Castles and Dragons

Term: 1 Year: 2008

Castles And Dragons 8
Castles And Dragons 7
Castles And Dragons 6
Castles And Dragons 5
Castles And Dragons 4
Castles And Dragons 3
Castles And Dragons 2
Castles And Dragons 1
Castles And Dragons 11
Castles And Dragons 10
Castles And Dragons 9

The aim of this unit was for the students to develop and use a range concepts, skills and ideas to create a thoughtfully
planned, produced and presented Dragon Drawing / Watercolour Painting.

Initially we explored and discussed stories and pictorial representations of Dragons throughout history and across
cultures. Contemporary ‘technology enhanced’ representations, such as those seen in computer games and
‘Deltoria Quest’ illustrations were also resourced.

Students then participated in a number of exploratory activities. Sound approaches to sketching and idea development
were demonstrated and practiced, and students were encouraged to explore, revise and extend ideas.

Throughout our eight week unit we:

Explored, discussed and practiced ‘textures’ evident in an illustration from the picture story book Brock
and the Dragon.

Discussed the importance of planning and ‘mapping out’ the drawing. On a photocopied dragon image, students
were required to locate and mark ‘the line of motion’ and circles for the head, shoulders and hips. They
then placed these main position markers onto another sheet of A4 paper, using them to guide a sketched copy image.
Students were encouraged to sketch ‘loosely’ and use lots of lines.

Explored ideas in teacher-prepared booklet showing alternatives for wings, horns, tails, talons etc. Students then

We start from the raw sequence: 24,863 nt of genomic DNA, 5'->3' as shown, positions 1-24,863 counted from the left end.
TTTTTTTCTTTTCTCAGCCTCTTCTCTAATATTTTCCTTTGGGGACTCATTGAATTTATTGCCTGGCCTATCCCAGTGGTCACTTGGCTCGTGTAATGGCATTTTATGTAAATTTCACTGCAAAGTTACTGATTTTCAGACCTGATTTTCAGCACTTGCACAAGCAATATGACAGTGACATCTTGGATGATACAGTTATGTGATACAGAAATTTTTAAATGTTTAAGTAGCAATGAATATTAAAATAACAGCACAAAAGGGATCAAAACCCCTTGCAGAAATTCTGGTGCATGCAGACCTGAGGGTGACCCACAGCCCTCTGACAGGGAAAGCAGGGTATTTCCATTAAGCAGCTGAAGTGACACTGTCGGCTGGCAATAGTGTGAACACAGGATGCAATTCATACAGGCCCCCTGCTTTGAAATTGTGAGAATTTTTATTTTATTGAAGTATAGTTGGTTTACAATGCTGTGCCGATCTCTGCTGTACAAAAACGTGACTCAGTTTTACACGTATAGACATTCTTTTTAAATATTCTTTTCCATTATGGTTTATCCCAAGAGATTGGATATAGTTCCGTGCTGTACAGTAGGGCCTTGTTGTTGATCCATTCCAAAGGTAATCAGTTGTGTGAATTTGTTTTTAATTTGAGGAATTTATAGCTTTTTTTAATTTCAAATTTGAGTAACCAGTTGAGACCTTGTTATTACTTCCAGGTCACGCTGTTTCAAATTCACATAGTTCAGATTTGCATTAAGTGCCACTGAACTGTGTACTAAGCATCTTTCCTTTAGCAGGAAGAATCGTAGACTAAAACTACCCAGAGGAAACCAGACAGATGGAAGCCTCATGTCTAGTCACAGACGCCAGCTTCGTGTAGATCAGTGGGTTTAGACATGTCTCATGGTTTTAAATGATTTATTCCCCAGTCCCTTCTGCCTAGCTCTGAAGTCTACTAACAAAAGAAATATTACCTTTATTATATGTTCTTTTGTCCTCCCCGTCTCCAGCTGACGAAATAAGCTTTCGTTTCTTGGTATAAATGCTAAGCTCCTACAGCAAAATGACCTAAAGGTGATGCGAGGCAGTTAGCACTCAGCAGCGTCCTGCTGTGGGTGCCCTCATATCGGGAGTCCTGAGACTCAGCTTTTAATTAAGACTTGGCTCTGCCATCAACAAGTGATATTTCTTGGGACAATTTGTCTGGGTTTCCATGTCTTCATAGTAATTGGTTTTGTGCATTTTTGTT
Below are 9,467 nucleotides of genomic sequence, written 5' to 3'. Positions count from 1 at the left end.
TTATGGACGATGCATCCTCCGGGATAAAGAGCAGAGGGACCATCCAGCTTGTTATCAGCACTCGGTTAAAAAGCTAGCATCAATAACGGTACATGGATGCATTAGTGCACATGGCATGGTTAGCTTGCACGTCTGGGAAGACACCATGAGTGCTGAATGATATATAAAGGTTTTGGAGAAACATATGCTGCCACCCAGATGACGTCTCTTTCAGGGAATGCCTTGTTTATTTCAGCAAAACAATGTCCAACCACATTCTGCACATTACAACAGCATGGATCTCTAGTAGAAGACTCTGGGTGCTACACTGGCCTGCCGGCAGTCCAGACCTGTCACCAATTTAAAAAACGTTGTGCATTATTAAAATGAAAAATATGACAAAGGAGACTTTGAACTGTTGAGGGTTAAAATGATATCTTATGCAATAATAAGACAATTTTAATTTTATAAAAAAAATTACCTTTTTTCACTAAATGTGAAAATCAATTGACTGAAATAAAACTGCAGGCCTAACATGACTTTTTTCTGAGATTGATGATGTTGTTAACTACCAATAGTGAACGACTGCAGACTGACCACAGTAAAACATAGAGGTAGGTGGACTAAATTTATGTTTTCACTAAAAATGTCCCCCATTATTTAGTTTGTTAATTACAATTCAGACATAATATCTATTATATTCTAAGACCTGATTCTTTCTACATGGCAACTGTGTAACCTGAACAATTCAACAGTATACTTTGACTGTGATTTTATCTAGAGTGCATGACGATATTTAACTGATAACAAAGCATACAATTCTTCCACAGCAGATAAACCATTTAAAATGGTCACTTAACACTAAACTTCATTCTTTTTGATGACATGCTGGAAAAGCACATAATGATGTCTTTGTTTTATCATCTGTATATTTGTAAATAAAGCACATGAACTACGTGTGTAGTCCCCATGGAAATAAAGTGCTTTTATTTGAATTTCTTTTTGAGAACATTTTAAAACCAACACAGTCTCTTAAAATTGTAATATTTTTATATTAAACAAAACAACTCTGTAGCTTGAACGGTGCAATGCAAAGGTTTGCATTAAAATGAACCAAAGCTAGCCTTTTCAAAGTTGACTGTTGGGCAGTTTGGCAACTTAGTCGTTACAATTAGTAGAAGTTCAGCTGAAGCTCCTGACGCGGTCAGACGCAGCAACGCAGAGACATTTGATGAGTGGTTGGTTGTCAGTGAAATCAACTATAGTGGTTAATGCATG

drew a variety of dragon poses, focussing on various ‘lines of motion’ and the size, shape and positioning
of the head, shoulders and hips. Once a basic dragon shape and pose had been decided, students transferred their
ideas to A3 sketch paper. To this students added a pencil border, and some part(s) of the dragon were expected to
extend beyond or wrap around this border.

Effective tracing skills were then demonstrated and students transferred their final illustration onto quality watercolour
paper. Waterproof markers were then used to define both major lines and details such as scales, feathers, shadows

Next we ‘had a break’ from sketching whilst the students were introduced to Koh-I-Noor Watercolour Discs,
(dry watercolour palettes). We explored the 24 assorted colours available and practiced effective techniques to apply
the paint and blend colours. (Although a ‘beautiful’ product, I avoided the ‘ultra bright’
colours as I considered them too intense for this project and my ‘inexperienced’ students). This trialling
of watercolour effects and techniques provided the students with valuable insights, enabling them to make informed
decisions about the ‘preferred look’ of their final product.

Students then began applying watercolour to their illustration, (using an additional smaller piece of the watercolour
paper as a ‘test page’ to practice colours, technique etc

Students then made judgements about how they would use the remainder of their page to best present their dragon.
Some decided to use a subtle colour wash, some decided to leave the background white and colour outside the border,
and some decided to create a detailed setting for their dragon.

Border lines were then realigned, made thicker or trimmed as necessary and, optional additional fine detail added
with fine black marker.

To round-off the unit, students recorded their experiences and feeling in a self-evaluation sheet.

The children and I were thrilled with the results and amazed by the quality and ‘variety of character’
portrayed in the final pieces of art.
Dingley Primary School
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